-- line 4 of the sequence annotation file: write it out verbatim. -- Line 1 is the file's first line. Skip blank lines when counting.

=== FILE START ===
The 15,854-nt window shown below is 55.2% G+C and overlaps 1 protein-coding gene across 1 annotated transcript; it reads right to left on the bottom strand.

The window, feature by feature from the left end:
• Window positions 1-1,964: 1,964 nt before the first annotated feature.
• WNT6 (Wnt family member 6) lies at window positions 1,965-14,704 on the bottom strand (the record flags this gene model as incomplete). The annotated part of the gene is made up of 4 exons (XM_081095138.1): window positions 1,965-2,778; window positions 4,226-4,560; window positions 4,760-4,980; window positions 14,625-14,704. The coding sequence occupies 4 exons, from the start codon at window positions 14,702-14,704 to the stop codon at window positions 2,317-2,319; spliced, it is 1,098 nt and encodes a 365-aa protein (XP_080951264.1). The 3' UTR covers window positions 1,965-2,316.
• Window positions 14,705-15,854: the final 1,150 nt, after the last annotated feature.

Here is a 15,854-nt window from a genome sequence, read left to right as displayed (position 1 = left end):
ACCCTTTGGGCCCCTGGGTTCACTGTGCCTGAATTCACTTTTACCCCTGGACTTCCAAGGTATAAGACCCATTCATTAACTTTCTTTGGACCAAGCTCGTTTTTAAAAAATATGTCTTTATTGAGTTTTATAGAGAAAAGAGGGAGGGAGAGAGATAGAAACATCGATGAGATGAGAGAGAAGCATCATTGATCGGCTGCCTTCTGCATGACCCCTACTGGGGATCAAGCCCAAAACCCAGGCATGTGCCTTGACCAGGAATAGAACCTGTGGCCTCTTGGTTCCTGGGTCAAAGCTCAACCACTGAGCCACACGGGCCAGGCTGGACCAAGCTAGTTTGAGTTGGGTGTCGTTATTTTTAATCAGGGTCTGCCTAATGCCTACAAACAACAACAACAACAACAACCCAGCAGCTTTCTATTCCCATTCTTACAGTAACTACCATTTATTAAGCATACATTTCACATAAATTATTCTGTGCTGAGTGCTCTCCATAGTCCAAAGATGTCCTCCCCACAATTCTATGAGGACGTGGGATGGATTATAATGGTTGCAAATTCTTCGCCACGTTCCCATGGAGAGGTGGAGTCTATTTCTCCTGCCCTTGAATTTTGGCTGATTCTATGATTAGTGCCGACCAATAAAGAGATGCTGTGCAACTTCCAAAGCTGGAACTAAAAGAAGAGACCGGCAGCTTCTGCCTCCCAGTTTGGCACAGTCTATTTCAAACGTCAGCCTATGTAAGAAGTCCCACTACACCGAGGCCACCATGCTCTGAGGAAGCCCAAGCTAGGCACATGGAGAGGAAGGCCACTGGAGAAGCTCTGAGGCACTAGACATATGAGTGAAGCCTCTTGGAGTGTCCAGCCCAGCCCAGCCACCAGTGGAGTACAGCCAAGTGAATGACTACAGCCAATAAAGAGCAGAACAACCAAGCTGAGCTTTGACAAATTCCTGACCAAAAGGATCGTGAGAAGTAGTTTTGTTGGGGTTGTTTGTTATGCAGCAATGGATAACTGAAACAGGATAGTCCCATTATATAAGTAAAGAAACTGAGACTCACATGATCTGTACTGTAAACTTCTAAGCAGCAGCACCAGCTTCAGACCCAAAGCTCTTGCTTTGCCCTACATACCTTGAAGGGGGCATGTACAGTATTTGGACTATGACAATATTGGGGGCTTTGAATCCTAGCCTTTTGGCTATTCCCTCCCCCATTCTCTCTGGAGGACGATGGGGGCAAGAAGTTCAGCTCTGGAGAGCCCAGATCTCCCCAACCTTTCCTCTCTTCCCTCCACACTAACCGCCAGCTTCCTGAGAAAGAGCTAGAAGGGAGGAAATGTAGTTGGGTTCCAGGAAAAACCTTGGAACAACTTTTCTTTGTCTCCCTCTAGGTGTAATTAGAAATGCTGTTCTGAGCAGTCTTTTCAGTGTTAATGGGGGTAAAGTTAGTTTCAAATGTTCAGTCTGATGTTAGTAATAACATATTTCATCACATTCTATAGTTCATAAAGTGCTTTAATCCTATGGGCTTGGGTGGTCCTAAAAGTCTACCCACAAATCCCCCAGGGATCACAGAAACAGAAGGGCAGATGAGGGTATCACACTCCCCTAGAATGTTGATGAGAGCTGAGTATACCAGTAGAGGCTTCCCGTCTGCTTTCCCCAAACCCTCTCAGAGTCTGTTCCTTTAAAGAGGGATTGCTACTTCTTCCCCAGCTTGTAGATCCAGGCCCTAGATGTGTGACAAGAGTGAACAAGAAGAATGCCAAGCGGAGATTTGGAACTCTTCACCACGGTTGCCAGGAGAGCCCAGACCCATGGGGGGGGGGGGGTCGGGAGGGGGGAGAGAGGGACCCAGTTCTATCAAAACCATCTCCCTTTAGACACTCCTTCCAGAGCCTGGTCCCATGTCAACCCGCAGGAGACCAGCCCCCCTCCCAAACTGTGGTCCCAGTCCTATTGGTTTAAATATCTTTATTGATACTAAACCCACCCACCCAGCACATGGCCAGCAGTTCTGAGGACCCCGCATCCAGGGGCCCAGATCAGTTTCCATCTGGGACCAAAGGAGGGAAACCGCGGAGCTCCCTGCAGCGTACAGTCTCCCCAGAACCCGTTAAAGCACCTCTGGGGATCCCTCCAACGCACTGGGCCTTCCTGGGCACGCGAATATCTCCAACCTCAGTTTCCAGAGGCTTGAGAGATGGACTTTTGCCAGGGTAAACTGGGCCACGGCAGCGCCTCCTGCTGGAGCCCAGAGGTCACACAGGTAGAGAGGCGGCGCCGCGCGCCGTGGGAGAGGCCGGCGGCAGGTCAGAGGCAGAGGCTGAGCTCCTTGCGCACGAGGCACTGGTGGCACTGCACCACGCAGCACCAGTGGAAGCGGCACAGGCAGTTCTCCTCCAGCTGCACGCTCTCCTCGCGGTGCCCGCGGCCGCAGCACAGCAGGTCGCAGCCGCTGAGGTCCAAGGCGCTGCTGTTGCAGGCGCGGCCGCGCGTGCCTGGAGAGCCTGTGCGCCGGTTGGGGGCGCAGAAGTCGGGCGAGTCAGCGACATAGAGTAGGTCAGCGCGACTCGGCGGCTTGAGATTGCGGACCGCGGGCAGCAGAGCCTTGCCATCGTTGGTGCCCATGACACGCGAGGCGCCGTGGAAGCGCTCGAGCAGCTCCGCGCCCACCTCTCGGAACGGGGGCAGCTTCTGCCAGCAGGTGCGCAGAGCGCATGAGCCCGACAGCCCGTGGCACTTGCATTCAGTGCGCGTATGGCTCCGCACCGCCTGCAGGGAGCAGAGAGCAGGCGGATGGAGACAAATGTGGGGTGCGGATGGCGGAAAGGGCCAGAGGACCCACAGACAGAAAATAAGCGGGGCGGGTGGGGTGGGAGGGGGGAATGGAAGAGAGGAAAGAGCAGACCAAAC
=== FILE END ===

• WNT6 (Wnt family member 6) lies at window positions 1,965-14,704 on the bottom strand (the record flags this gene model as incomplete). The annotated part of the gene is made up of 4 exons (XM_081095138.1): window positions 1,965-2,778; window positions 4,226-4,560; window positions 4,760-4,980; window positions 14,625-14,704. The coding sequence occupies 4 exons, from the start codon at window positions 14,702-14,704 to the stop codon at window positions 2,317-2,319; spliced, it is 1,098 nt and encodes a 365-aa protein (XP_080951264.1). The 3' UTR covers window positions 1,965-2,316.